Primary election candidates in three of the five House of Representative districts in Southeastern Rhode Island are bracing for a spirited finish, with only a few days left until the election.

All are Democratic primaries, and some clearly pit a growing progressive Democratic wing against more moderate Democrats. That progressive wing is also taking aim at some of the top General Assembly Leadership. Here is a brief view of the races.

District 71 – Portsmouth, Tiverton, Little Compton

This is a race to fill a seat being vacated by Dennis M. Canario. 

Campaign finance reports show clear distinctions between John G. Edwards V, a councilman from Tiverton, and Michielle McGow, who is the only Aquidneck Island candidate among the 24 candidates running under the Rhode Island Political Cooperative (RIPC) banner.

Edwards is business oriented, and, at least on paper, aligned with current General Assembly leadership.  During the last quarter, Edwards raised $5,595, and in the last year, nearly $10,000. Among his contributors are some of the more mainstream Democrats, including Canario ($1,000 last quarter), Speaker of the House Nicholas Mattiello ($250 last quarter), Edwards father, who is running for reelection in District 70 ($750 during the second quarter).

McGaw, who is a member of the Portsmouth Democratic Town Committee, received $50 from that organization, Rhode Island Working Families ($1,096 in the last quarter), and philanthropist Clay Rockefeller ($1,000 last quarter). As of the last reporting period she had $14,155 in her campaign fund.

Among her expenditures has been more than $1,300 to the Rhode Island Political Cooperative for services from consulting to postage. That group is supporting 24 candidates statewide, from council to senate, with McGaw the only candidate from Aquidneck Island.

The cooperative has a platform that calls for a $15 minimum wage, the Green New Deal, single-payer healthcare, criminal justice reform, affordable housing, quality public education, immigrant rights, and getting money out of politics.

District 72 – Portsmouth, Middletown

In District 72, which includes Portsmouth and Middletown, the incumbent, Terri-Denise Cortvriend is being challenged by former Middletown Town Councilman Christopher T. Semonelli.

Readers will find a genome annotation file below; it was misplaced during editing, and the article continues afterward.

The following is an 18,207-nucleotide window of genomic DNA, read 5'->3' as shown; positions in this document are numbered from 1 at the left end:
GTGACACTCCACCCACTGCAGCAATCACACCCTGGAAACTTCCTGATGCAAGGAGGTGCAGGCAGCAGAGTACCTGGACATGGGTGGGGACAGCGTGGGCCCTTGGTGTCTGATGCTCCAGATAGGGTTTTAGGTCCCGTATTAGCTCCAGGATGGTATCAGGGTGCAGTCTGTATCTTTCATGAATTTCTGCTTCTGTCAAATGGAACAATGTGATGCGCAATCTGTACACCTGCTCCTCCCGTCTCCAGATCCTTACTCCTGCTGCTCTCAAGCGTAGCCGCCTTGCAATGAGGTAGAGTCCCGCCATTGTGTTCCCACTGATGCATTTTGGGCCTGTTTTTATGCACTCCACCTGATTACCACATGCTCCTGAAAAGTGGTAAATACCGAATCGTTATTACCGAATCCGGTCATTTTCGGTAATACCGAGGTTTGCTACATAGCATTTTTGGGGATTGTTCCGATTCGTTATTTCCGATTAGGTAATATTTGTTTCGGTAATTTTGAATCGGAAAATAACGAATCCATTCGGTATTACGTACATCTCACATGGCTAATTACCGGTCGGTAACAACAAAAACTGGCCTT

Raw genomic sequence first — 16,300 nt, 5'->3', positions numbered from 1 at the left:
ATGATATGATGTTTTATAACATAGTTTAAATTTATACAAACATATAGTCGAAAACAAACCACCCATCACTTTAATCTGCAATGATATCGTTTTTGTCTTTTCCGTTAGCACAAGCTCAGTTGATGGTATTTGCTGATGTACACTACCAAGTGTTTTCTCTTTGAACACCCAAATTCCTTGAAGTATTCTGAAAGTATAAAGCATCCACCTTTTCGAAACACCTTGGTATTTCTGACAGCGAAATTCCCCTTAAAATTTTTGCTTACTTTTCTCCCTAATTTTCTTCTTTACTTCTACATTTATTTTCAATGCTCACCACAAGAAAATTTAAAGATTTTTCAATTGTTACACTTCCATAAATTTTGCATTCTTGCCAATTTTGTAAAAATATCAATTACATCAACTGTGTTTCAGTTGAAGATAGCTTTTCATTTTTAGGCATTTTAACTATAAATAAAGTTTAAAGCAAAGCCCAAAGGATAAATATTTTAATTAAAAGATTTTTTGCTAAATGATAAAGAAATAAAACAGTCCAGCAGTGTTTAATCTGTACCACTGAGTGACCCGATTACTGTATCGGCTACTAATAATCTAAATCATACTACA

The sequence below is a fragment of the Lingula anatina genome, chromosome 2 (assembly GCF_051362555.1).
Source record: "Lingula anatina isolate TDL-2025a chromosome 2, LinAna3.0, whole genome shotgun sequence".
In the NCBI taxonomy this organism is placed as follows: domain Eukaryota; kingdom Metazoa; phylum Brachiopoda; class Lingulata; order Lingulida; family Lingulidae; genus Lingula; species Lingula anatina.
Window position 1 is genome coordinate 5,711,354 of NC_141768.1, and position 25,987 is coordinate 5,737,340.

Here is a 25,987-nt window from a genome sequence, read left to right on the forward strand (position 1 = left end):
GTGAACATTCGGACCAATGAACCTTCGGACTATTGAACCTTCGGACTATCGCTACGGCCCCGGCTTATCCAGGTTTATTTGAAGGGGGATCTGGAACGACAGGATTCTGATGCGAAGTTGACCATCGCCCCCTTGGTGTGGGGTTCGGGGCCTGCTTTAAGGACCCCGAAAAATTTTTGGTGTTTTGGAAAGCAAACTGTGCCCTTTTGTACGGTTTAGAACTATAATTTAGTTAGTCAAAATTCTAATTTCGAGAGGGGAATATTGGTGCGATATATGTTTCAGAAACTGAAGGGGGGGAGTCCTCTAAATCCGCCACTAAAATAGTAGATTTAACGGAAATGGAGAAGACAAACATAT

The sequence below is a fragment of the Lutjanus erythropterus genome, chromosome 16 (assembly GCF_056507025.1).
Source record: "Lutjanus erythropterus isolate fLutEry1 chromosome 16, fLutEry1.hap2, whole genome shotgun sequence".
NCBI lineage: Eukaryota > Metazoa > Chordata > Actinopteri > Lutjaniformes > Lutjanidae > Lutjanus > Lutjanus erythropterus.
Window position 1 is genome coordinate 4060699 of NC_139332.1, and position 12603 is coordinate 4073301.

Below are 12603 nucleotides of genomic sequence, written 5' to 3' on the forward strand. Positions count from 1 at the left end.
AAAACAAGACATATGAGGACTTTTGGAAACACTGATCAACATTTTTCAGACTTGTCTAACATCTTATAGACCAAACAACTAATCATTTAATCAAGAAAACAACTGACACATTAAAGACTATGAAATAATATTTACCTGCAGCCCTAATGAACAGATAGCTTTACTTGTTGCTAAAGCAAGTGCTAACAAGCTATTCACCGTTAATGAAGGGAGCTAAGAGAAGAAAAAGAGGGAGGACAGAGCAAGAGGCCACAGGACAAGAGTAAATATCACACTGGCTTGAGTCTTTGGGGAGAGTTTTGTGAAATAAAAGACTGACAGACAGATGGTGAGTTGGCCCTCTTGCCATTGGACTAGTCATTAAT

Semonelli has pledged to “attack and address budget issues,” focusing on disabilities, education, senior citizens, mental health, and veteran’s affairs.

Cortvriend, who had also served on the Portsmouth School Committee for several years, is a member of the Reform Caucus on House rules.

She lists among her top issues’ climate change (she is co-founder of the Aquidneck Island Climate Caucus), education, and small business.

According to the state Board of Elections, as of the last reporting period, Semonelli had $1,153 in his campaign fund and Cortvriend had $11,441.

District 74 – Jamestown, Middletown

Middletown Town Councilman Henry F. Lombardi, Jr. is challenging incumbent state Rep. Deborah Ruggiero.

Ruggiero, who had nearly $50,000 in her campaign account, is a small business owner who has worked to eliminate regulations and championed affordable healthcare.

She has supported climate change, including renewable energy.

In the upcoming session she said she will work to bring fiber-optic to Aquidneck Island, re-introduce her 2020 enabling legislation that helps cities and towns handle the short-term rental crisis that is impacting many residential neighborhoods. 

She lists education, the economy, specifically helping the embattled hospital and tourism industry.  

Lombardi, who has spent six years on the Middletown Town Council and 20 in law enforcement, is committed to what he says is a “platform of Equity, Stability and a Purposeful Plan for the future for the State and the District.”

He is an advocate for small business, lists education and the environment among his priorities.

As of the last reporting period, he had $3,074 in his campaign fund.

Frank Prosnitz

Frank Prosnitz brings to WhatsUpNewp several years in journalism, including 10 as editor of the Providence (RI) Business News and 14 years as a reporter and bureau manager at the Providence (RI) Journal. Prosnitz began his journalism career as a sportswriter at the Asbury Park (NJ) Press, moving to The News Tribune (Woodbridge, NJ), before joining the Providence Journal. Prosnitz hosts the Morning Show on WLBQ radio (Westerly), 7 a.m. to 9 a.m. Monday through Friday, and It’s Your Business, also on WBLQ, Monday and Tuesday, 9 a.m. to 10 a.m.

Prosnitz has twice won Best in Business Awards from the national Society of American Business Editors and Writers (SABEW), twice was named Media Advocate of the Year by the Small Business Administration, won an investigative reporter’s award from the New England Press Association, and newswriting award from the Rhode Island Press Association.